clase activity (Fig. 1). ITP was also effective in this regard but to a lesser extent than GMP-PCP. GTP was the least effective nucleotide. The effects of GTP and ITP were most pronounced at 0.1 mM and 1




The liver plasma membranes and the solubilized material possess nucleotide phosphohydrolases (Table V). With memTABLE



pm01 cAMP/mg/lO No nucleotide GMP-PCP GTP GDP GMP Guanosine

35.38 192.75 46.19 153.51 80.94 24.70 -

Mean + SD

% ATP min

+ 17.5 * 37.3 + 7.1 l 30.3 * 15.8 + 15.8

89.4 84.5 92.8

91.0 89.3 92.4 89.9 i 3.0

u Adenylate cyclase was solubilized and assayed with 0.32 mM ATP as described in the text and legend to Table I. The nucleotide concentration was 0.1 mM, with enzyme concentration of 33 fig protein per sample. The amount of ATP remaining after assay was determined by thin-layer chromatography on PEI-cellulose by step-wise development with lithium chloride (28).



FIG. 1. Effects of nucleotides on adenylate cyclase activity. Solubilized enzyme was prepared as described in legend to Table I. Assays were conducted in 0.32 FM ATP with 2 HCi [,-32P]ATP per sample. Nucleotide concentrations were as indicated.

GTP Membranes 165,000~ Supernate


ATP regen:ratinf jysterr

GDP Membranes 165,OOOg Supernate






1.18 34.4 21.8 72.3

13.5 7.7 8.9 5.5

21.3 8.0 16.1 2.8

56.3 42.6 44.7 13.3

+ +

1.9 41.4 26.3 81.8

18.5 4.7 16.3 3.9

24.2 11.4 10.0 2.5

54.9 40.6 42.7 10.3

+ +

50.2 62.3 70 76

0 0 0 0

6.7 0 0 0

25.0 22.1 21.8 11.3

0.2 16.1 0.4 63.1

4.4 2.2 15.4 1.5

11.4 13.5 54.4 5.1

83.2 67.2 28.9 23.2


GMP-PCP Membranes 165,000~ Supernate

‘ercent nucleotide



ITP Membranes 165,OOO.a Supernate



+ +

a Membranes and solubilized adenylate cyclase, at protein concentrations of 45 and 29 rg, respectively, were prepared and assayed as described in the text and in legend to Table I. They were assayed with and without the ATP regenerating system and with labelled nucleotides at a concentration of 0.1 mM. The products of hydrolysis were identified by thin-layer chromatography on PEI-cellulose plates using the lithium chloride stepwise solvent system of Randerath and Randerath (28). R-PPP. R-PP. R-P, and R designate the nucleoside triphosphate, -diphosphate, -monophosphate, and riboside derivatives.

branes, GTP and ITP were hydrolyzed by 56% to their respective ribosides. In the presence of the ATP regenerating system the degree of breakdown was reduced by 15%. GMP-PCP was more resistant to hydrolysis by membranes as only 25% of the original material was converted to guanosine. GDP was the most labile nucleotide examined. Without the ATP regenerating system 83% of GDP was hydrolyzed. In all instances the ATP regenerat-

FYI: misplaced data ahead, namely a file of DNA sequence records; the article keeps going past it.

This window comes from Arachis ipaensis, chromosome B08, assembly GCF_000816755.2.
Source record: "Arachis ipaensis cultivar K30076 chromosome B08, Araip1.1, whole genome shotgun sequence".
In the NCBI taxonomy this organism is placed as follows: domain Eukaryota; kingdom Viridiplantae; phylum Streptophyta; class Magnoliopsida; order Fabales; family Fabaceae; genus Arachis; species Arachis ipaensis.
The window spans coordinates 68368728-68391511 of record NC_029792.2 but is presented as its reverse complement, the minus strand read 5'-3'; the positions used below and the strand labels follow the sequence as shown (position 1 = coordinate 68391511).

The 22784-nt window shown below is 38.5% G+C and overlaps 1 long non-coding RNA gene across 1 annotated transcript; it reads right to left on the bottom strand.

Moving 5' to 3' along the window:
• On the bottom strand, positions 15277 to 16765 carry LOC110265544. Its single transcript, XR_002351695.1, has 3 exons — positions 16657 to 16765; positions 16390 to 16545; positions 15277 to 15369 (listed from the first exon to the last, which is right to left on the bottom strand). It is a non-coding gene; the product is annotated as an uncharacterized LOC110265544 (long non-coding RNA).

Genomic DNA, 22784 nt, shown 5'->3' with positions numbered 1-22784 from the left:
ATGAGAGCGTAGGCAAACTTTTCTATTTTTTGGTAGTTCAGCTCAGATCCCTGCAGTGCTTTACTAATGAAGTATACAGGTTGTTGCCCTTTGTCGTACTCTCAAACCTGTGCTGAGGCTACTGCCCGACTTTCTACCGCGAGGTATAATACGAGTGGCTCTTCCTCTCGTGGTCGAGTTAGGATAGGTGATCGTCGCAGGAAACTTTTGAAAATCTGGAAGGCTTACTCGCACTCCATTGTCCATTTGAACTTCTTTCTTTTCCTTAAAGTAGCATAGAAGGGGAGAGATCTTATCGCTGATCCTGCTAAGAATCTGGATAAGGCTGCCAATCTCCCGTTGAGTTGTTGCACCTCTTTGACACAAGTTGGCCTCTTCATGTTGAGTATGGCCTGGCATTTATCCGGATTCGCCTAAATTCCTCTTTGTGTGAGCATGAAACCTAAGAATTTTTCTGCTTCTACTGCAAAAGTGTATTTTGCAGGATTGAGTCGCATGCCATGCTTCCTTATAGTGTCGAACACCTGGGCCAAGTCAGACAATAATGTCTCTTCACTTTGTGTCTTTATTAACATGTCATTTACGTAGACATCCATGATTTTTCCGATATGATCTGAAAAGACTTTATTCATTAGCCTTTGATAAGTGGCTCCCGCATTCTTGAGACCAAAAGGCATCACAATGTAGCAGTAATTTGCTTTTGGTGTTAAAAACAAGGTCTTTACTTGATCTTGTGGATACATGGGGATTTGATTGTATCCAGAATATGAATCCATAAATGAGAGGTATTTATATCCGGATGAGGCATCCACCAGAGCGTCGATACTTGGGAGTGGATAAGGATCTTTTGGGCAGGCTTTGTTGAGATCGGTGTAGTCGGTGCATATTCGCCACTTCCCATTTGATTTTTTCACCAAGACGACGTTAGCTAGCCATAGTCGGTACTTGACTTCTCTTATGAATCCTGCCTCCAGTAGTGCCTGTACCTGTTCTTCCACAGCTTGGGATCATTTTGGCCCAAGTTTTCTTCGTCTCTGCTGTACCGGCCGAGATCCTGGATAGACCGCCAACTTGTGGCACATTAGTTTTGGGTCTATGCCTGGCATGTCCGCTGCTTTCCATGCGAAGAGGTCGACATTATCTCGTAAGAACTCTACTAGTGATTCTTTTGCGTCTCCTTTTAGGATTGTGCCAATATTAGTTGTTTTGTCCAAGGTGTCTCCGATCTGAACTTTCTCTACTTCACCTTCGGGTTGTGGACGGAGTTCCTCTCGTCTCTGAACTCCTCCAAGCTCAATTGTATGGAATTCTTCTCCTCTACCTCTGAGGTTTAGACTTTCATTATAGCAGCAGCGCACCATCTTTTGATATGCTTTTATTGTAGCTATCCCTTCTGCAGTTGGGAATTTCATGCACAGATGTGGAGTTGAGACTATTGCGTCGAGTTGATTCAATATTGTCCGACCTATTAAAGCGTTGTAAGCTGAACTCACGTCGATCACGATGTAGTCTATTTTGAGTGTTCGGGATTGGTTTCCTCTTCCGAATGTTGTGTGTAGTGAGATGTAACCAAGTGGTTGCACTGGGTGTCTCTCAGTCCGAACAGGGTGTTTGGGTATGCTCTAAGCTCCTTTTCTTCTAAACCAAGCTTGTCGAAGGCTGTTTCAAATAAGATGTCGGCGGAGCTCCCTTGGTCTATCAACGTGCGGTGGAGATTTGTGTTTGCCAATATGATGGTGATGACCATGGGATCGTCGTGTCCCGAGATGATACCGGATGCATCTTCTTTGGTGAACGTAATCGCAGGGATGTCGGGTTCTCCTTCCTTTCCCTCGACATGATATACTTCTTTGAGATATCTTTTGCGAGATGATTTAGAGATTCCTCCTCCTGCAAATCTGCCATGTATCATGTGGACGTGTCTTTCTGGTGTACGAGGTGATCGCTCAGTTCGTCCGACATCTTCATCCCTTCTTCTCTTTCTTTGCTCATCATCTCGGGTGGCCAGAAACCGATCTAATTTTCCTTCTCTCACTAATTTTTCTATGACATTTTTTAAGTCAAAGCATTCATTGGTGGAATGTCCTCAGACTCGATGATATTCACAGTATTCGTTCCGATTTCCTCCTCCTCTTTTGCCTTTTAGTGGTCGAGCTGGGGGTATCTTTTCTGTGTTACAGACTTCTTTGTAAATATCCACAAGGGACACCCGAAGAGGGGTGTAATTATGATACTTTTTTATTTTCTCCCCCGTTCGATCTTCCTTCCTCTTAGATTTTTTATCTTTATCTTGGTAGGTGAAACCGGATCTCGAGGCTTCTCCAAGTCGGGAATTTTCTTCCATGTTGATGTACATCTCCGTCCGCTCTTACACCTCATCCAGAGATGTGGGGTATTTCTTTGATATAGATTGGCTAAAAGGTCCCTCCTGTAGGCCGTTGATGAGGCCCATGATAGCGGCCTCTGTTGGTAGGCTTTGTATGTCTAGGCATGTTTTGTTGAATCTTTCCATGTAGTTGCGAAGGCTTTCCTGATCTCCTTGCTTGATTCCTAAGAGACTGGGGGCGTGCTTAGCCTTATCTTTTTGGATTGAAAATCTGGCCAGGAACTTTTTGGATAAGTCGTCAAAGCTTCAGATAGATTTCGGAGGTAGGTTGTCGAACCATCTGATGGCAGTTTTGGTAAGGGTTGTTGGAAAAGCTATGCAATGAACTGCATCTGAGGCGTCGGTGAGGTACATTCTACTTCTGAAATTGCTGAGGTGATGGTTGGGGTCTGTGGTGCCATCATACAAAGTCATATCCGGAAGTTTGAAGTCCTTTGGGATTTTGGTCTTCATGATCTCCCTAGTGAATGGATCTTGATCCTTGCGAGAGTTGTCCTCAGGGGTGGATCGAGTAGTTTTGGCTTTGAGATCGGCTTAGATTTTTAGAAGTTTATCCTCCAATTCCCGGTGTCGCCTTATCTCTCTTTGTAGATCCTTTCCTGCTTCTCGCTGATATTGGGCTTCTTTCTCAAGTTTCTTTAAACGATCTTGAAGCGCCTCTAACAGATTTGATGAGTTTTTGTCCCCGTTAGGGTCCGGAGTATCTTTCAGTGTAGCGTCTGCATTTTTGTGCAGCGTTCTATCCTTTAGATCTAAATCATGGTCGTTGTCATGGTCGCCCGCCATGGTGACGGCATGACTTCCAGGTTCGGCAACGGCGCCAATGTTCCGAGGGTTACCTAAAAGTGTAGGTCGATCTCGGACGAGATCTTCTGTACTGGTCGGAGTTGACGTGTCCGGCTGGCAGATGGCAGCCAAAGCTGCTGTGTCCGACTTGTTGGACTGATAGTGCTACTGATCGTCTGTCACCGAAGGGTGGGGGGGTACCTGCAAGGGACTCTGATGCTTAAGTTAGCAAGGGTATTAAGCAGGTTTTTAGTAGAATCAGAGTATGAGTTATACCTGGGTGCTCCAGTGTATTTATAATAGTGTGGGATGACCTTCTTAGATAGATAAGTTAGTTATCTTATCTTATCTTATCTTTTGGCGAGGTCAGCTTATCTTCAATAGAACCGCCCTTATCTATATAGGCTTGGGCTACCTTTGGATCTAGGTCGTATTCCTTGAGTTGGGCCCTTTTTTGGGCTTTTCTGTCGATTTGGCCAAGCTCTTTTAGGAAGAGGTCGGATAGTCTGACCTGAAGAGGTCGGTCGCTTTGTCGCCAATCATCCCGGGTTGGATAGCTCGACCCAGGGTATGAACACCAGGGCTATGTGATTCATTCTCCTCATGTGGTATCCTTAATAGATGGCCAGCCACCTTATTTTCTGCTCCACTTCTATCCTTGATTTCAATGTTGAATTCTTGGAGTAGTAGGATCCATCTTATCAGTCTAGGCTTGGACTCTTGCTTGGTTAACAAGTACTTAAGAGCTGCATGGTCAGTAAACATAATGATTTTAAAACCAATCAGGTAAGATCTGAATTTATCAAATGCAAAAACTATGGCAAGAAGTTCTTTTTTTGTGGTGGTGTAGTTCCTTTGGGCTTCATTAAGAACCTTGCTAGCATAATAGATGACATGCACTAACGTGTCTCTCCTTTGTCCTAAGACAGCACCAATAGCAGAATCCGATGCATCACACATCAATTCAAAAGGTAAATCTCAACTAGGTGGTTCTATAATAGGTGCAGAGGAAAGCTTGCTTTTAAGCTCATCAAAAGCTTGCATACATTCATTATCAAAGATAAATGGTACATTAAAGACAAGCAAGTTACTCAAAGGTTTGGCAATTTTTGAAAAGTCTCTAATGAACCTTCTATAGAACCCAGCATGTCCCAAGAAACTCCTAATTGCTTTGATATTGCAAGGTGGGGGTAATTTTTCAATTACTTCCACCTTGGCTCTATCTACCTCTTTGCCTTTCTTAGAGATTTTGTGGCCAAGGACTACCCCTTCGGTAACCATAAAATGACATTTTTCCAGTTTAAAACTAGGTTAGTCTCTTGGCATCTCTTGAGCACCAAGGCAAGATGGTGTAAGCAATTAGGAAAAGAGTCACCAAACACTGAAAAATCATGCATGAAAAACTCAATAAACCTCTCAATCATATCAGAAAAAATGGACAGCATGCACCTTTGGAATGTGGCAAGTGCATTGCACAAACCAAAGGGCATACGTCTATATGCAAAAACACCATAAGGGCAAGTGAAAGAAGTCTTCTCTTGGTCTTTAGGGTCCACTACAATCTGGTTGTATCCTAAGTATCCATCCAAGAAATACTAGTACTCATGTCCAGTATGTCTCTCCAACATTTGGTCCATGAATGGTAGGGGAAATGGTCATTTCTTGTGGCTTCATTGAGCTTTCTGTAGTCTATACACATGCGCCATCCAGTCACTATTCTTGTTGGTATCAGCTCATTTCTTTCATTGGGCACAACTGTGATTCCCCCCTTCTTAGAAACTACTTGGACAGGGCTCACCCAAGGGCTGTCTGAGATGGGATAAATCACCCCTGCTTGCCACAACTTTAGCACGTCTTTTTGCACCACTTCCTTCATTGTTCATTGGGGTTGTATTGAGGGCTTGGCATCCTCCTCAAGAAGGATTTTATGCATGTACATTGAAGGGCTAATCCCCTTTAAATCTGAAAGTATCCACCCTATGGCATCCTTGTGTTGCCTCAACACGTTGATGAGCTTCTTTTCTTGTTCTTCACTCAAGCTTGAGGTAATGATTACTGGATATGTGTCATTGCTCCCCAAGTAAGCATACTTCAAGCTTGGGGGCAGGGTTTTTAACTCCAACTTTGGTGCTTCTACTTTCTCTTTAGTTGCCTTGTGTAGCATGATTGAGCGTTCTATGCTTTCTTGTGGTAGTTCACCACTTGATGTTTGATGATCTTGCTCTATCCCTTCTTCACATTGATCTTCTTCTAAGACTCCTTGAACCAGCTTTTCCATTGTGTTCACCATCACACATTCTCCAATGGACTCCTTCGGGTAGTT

GTP concentrations as much as 90% of the original ATP was recovered (cf. Table IV). After the foregoing experiments were completed and while this manuscript was in preparation Londos et al. (29) reported that GMP-PNP was a potent activator of adenylate cyclase in membranes of eukaryotic cells. As seen in Table VII GMP-PNP also activated the soluble form of the enzyme. The degree of activation was similar to that observed with GMP-PCP. Both GTP analogs were four times as potent as the naturally occurring nucleotide.

ing system aided in restoring in part, the levels of added guanyl nucleotides. Solubilization of the liver membranes with Lubrol-PX did not qualitatively alter phosphohydrolase activity. GTP and ITP were hydrolyzed to their ribosides by over 40%. The regenerating system protected the nucleoside triphosphates from the hydrolysis by 50%. GMP-PCP was hydrolyzed by the solubilized enzyme as was observed by the membranes. GDP hydrolysis to guanosine by the soluble enzyme was reduced by the ATP regenerating system; most of the products of GDP hydrolysis were identified as GMP. Without GTP, 0.32 mM [(y-32P]ATP was hydrolyzed to 36.0% ADP and 0.3% AMP by membranes, and by 31.0% to AMP by the solubilized membrane supernate, when incubated for 10 min under adenylate cyclase assay conditions. The membranes hydrolyzed [(Y-~*P]ATP to ADP, whereas the solubilized membrane fraction carried the hydrolysis to AMP. At low concentrations, little ATP remained after incubation either with membranes or solubilized enzyme (Table VI). Increasing additions of GTP up to 1 mM decreased the amount of ATP hydrolyzed both by membranes and the 165,000g supernate. Less GTP was required to maintain ATP concentrations as ATP concentrations were increased. At higher ATP and


The present findings extend our previous observations that a solubilized nucleotide sensitive adenylate cyclase can be preTABLE





GMP-PNP Nucleotides

pmol cAMP/mg/lO


124.1 248.9 239.6 156.8

a The with 0.32 to Table mM with sample.




i i zt zt


16.0 11.8 34.7 15.7

membranes were solubilized and assayed mM ATP as described in the text and legend I. The concentration of nucleotides was 0.1 enzyme concentrations of 30 pg protein per





GTP None


10 /.tM

0.1 mM

1 mh4

Percent ATP remaining 3.2 /.LM 32 PM 0.32 mM 3.2 mM

Membranes 165,OOOgsupernate Membranes 165,OOOgsupernate Membranes 165,OOOgsupernate Membranes 165,OOOgsupernate

6.8 22.2 8.0 32.6 60.9 64.7 87.6 91.6

4.4 28.0 8.2 37.7 57.6 12.7 85.5 92.4

5.6 35.4 7.8 47.7 62.0 80.9 83.3 92.6

7.8 48.5 16.7 65.9 69.3 83.9 90.4 89.4

60.8 83.4 74.4 84.4 81.6 88.7 90.7 93.2